Jefferson City Tax Hike Reaches Opposition
JEFFERSON CITY - The election campaign in Jefferson City known as Transform Jefferson City met for a public briefing and open house Wednesday. Randy Allen, President of the city's chamber of commerce, lead the discussion on a proposed half-cent sales tax.
If voters approve the transformation half-cent sales tax on the February ballot, it will fund economic development projects over a ten year period. In total, it would fund $50 million in improvement projects that are citizen designed and managed.
The tax hike would raise the current tax of 7.725 percent to 8.225 percent. The additional funds would be used for a total of 30 improvement projects, but the campaign is focusing on five in five years. Those include the state penitentiary, a city conference center, downtown and old town.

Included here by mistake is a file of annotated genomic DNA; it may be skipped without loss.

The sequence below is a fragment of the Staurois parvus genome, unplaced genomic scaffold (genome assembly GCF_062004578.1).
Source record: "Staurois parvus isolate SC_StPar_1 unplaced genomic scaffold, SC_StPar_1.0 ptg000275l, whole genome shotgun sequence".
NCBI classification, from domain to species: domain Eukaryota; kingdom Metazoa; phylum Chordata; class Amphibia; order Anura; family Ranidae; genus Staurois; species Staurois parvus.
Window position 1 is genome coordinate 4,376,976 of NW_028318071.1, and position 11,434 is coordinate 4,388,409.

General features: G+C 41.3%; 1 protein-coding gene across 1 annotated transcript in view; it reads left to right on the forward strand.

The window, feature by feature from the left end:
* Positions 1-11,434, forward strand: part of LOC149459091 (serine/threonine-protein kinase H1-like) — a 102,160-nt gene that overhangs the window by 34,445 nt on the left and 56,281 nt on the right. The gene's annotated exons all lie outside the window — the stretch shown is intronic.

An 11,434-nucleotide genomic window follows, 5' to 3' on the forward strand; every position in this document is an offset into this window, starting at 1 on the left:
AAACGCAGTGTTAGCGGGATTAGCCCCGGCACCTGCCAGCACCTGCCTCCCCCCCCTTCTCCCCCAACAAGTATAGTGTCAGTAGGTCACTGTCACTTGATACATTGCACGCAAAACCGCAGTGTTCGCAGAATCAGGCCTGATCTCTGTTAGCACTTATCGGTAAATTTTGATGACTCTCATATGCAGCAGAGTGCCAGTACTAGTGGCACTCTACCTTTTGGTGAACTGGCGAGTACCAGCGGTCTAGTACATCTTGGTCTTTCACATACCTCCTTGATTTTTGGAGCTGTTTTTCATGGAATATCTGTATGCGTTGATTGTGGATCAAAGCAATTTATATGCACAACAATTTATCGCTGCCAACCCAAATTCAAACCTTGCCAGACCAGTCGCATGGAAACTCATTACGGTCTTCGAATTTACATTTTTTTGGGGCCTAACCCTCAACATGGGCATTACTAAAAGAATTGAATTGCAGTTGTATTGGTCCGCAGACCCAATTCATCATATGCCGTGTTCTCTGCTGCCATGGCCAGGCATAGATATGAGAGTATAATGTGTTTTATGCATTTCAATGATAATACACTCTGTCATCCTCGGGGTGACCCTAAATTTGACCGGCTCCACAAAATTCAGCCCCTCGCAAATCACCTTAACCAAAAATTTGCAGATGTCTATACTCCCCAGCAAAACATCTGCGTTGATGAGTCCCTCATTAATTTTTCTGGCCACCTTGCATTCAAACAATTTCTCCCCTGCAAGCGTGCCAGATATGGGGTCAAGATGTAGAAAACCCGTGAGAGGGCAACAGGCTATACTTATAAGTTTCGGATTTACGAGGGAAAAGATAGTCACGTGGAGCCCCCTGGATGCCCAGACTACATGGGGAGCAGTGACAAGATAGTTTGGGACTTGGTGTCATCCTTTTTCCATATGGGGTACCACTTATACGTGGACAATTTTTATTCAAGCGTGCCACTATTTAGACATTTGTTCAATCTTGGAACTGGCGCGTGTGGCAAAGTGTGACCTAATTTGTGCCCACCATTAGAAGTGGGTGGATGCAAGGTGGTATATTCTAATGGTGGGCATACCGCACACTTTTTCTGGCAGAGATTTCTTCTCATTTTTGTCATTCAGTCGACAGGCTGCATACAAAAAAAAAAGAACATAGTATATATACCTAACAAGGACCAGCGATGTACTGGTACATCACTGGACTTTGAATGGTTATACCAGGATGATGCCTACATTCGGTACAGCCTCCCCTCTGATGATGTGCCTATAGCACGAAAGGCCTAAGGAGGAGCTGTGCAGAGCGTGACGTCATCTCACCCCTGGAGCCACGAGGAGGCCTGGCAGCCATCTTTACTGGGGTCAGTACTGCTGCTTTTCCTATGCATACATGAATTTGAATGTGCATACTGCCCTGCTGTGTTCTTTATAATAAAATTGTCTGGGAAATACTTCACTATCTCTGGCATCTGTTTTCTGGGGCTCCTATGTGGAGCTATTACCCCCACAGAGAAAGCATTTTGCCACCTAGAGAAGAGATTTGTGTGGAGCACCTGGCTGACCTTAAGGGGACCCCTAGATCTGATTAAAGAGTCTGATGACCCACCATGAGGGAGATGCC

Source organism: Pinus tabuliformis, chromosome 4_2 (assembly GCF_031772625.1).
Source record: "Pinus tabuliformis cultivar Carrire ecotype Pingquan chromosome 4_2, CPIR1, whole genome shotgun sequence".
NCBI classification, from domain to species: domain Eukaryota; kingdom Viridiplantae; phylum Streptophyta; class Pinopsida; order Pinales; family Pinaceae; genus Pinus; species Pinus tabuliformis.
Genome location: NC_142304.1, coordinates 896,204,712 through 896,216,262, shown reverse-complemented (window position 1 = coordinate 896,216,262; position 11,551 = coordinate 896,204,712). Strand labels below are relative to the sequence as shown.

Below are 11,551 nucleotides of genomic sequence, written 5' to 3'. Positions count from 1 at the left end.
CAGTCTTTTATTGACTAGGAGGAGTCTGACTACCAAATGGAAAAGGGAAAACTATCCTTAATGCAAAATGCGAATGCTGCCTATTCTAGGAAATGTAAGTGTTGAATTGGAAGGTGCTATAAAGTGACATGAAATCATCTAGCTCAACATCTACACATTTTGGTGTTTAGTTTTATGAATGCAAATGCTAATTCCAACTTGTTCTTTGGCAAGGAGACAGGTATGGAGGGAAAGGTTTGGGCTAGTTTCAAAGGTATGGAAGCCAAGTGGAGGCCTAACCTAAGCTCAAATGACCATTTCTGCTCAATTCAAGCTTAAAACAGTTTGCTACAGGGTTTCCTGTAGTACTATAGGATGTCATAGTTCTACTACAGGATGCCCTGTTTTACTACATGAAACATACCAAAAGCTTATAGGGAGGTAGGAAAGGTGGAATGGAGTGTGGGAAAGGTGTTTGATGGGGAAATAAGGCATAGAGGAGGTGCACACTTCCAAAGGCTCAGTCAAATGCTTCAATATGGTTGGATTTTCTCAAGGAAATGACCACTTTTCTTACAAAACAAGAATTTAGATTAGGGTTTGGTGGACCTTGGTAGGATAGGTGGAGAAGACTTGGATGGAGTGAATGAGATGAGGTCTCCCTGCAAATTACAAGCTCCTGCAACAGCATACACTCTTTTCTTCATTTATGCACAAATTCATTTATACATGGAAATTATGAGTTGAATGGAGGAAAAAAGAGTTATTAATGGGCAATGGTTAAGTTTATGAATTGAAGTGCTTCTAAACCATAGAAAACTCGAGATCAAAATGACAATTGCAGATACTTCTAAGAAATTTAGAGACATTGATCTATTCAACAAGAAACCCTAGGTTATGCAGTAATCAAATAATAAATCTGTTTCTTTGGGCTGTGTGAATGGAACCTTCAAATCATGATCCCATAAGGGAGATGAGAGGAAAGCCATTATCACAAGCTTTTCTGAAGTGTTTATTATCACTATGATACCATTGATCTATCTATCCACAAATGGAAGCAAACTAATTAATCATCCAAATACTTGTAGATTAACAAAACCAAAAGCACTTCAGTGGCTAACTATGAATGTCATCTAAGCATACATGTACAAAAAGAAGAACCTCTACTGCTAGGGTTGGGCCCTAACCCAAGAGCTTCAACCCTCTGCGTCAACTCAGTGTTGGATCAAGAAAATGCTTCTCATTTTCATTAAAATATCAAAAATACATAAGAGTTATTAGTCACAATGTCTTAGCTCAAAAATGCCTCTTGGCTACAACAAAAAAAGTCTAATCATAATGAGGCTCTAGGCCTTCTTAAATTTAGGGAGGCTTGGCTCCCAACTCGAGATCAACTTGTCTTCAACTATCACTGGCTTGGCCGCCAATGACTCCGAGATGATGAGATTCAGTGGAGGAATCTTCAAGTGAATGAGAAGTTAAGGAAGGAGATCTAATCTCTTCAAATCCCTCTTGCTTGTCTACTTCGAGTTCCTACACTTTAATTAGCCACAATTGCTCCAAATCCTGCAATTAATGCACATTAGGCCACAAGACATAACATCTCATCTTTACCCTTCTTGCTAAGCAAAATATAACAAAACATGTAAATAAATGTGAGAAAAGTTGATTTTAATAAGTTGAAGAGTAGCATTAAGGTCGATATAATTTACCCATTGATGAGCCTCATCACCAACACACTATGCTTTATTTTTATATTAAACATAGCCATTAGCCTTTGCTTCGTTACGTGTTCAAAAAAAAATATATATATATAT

"The young professional population was dwindling in Jefferson City based on some demographic research that the county had engaged in a couple of years ago. So we need things that would attract talent, retain young professionals, and help this community stay on the cutting edge of the 21st century," said campaign co-chair Ken Hussey.
If passed, five non-elected citizens would be appointed to serve on a committe with the city council to oversee the projects. Other non-voting representatives would also offer insight.
The campaign claims this allows the projects to be citizen-directed. In fact, it calls the projects "self-funded" by citizens' tax dollars. However, opponents of the bill argue that the project is really council operated and managed, not citizen as implied.
More information can be found on the campaign's website.